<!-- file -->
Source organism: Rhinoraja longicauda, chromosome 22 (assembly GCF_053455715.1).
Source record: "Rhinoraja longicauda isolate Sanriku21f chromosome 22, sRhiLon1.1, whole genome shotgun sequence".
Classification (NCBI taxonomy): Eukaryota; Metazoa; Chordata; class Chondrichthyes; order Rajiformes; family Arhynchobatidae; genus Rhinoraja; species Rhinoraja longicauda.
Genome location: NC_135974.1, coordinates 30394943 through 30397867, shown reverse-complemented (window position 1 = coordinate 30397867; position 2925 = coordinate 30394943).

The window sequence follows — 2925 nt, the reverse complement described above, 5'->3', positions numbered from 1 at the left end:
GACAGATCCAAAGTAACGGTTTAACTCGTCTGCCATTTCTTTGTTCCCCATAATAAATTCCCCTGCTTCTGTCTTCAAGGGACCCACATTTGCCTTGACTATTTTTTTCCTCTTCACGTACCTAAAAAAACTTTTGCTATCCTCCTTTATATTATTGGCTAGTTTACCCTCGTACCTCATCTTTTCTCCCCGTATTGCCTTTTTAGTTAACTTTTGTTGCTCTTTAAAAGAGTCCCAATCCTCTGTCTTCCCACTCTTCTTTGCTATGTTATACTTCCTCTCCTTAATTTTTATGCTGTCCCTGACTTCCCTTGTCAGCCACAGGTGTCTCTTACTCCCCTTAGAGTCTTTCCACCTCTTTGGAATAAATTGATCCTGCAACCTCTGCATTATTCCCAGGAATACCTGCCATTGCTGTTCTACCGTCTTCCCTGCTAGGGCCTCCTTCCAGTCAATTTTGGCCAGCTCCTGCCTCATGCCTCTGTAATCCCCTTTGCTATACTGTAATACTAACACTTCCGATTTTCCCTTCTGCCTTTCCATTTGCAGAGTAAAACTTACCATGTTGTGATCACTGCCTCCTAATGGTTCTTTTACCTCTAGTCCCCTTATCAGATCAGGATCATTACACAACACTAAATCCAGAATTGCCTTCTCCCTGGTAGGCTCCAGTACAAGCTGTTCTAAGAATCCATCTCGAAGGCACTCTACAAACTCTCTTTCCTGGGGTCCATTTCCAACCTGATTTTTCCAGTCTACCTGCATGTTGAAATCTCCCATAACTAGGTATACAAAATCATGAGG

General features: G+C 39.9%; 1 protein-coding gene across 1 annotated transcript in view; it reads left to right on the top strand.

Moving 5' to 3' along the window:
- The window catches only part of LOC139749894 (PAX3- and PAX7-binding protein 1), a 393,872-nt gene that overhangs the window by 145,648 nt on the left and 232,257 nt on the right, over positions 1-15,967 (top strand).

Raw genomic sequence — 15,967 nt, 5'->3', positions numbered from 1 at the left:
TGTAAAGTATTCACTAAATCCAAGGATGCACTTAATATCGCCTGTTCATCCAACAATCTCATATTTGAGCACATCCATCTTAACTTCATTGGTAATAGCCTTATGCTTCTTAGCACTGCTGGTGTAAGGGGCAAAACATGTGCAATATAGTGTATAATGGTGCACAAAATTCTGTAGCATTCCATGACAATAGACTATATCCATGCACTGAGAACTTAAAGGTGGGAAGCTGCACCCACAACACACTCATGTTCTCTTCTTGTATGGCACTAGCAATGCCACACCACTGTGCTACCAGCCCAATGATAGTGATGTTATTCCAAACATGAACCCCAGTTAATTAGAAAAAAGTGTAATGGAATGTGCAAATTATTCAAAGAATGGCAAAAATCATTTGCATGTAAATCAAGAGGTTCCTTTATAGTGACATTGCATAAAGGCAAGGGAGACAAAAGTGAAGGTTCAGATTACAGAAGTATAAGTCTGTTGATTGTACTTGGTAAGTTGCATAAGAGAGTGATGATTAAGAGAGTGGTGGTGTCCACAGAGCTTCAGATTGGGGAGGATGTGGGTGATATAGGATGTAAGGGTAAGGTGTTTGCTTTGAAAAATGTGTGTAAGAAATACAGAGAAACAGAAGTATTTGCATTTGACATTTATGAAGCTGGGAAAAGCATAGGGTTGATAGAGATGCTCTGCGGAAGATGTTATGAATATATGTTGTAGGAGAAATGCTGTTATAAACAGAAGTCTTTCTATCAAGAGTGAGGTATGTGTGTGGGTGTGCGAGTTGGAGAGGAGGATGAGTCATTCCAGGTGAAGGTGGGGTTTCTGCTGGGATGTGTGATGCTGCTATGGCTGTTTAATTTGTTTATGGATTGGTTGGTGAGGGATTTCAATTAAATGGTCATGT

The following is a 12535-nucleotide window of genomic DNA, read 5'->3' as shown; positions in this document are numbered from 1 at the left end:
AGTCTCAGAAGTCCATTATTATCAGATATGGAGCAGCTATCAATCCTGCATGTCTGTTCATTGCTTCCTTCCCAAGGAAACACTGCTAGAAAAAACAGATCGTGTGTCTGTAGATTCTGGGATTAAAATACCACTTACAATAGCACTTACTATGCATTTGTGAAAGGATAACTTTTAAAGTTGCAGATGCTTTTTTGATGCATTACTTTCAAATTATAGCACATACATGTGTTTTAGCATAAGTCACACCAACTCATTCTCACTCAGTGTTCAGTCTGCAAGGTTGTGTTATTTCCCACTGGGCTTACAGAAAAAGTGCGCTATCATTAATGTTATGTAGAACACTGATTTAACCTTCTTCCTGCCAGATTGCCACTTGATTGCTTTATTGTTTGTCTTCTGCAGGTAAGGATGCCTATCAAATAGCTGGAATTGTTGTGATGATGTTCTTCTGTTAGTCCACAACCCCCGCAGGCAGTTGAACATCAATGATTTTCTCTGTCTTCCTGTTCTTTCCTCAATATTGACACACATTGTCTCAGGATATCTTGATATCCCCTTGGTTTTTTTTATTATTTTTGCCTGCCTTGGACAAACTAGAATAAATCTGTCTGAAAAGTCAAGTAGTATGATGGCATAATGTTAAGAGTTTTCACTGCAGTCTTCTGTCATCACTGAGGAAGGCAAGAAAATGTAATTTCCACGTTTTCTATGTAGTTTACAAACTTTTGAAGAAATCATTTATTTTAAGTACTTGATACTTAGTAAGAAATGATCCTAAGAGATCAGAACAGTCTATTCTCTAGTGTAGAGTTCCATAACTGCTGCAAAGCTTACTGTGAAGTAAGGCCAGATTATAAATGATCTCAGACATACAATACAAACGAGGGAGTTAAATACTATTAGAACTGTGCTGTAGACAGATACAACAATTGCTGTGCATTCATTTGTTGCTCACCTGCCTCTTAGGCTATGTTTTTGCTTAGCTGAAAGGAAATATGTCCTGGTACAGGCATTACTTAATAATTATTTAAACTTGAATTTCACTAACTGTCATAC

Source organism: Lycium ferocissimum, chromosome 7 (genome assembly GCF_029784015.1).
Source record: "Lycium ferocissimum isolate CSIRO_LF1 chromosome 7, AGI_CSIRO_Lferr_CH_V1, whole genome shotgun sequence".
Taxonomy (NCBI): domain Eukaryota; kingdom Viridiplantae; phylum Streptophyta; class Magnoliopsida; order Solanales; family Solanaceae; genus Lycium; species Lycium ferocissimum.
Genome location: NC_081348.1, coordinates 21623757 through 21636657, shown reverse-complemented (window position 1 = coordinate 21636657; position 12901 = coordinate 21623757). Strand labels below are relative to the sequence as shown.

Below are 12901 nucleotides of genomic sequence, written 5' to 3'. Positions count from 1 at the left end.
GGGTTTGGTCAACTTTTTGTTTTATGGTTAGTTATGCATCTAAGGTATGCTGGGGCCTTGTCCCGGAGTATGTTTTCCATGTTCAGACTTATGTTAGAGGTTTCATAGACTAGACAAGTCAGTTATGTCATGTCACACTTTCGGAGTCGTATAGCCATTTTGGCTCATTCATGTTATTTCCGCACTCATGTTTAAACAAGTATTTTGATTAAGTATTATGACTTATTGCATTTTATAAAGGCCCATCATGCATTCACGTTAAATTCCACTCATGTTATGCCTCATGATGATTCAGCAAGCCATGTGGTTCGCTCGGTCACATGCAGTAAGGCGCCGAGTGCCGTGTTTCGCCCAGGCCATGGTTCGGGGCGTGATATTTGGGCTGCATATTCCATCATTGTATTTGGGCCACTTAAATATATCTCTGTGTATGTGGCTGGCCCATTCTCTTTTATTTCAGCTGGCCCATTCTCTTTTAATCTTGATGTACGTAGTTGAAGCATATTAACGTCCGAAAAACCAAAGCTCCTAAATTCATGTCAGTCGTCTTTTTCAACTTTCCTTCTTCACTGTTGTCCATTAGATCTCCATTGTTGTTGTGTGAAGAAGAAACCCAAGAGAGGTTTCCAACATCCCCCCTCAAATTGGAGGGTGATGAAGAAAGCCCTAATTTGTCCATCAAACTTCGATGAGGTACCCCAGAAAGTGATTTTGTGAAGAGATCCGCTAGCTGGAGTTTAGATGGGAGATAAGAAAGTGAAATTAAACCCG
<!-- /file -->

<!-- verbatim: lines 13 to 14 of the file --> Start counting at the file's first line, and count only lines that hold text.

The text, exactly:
AGTCTCAGAAGTCCATTATTATCAGATATGGAGCAGCTATCAATCCTGCATGTCTGTTCATTGCTTCCTTCCCAAGGAAACACTGCTAGAAAAAACAGATCGTGTGTCTGTAGATTCTGGGATTAAAATACCACTTACAATAGCACTTACTATGCATTTGTGAAAGGATAACTTTTAAAGTTGCAGATGCTTTTTTGATGCATTACTTTCAAATTATAGCACATACATGTGTTTTAGCATAAGTCACACCAACTCATTCTCACTCAGTGTTCAGTCTGCAAGGTTGTGTTATTTCCCACTGGGCTTACAGAAAAAGTGCGCTATCATTAATGTTATGTAGAACACTGATTTAACCTTCTTCCTGCCAGATTGCCACTTGATTGCTTTATTGTTTGTCTTCTGCAGGTAAGGATGCCTATCAAATAGCTGGAATTGTTGTGATGATGTTCTTCTGTTAGTCCACAACCCCCGCAGGCAGTTGAACATCAATGATTTTCTCTGTCTTCCTGTTCTTTCCTCAATATTGACACACATTGTCTCAGGATATCTTGATATCCCCTTGGTTTTTTTTATTATTTTTGCCTGCCTTGGACAAACTAGAATAAATCTGTCTGAAAAGTCAAGTAGTATGATGGCATAATGTTAAGAGTTTTCACTGCAGTCTTCTGTCATCACTGAGGAAGGCAAGAAAATGTAATTTCCACGTTTTCTATGTAGTTTACAAACTTTTGAAGAAATCATTTATTTTAAGTACTTGATACTTAGTAAGAAATGATCCTAAGAGATCAGAACAGTCTATTCTCTAGTGTAGAGTTCCATAACTGCTGCAAAGCTTACTGTGAAGTAAGGCCAGATTATAAATGATCTCAGACATACAATACAAACGAGGGAGTTAAATACTATTAGAACTGTGCTGTAGACAGATACAACAATTGCTGTGCATTCATTTGTTGCTCACCTGCCTCTTAGGCTATGTTTTTGCTTAGCTGAAAGGAAATATGTCCTGGTACAGGCATTACTTAATAATTATTTAAACTTGAATTTCACTAACTGTCATAC

Source organism: Lycium ferocissimum, chromosome 7 (genome assembly GCF_029784015.1).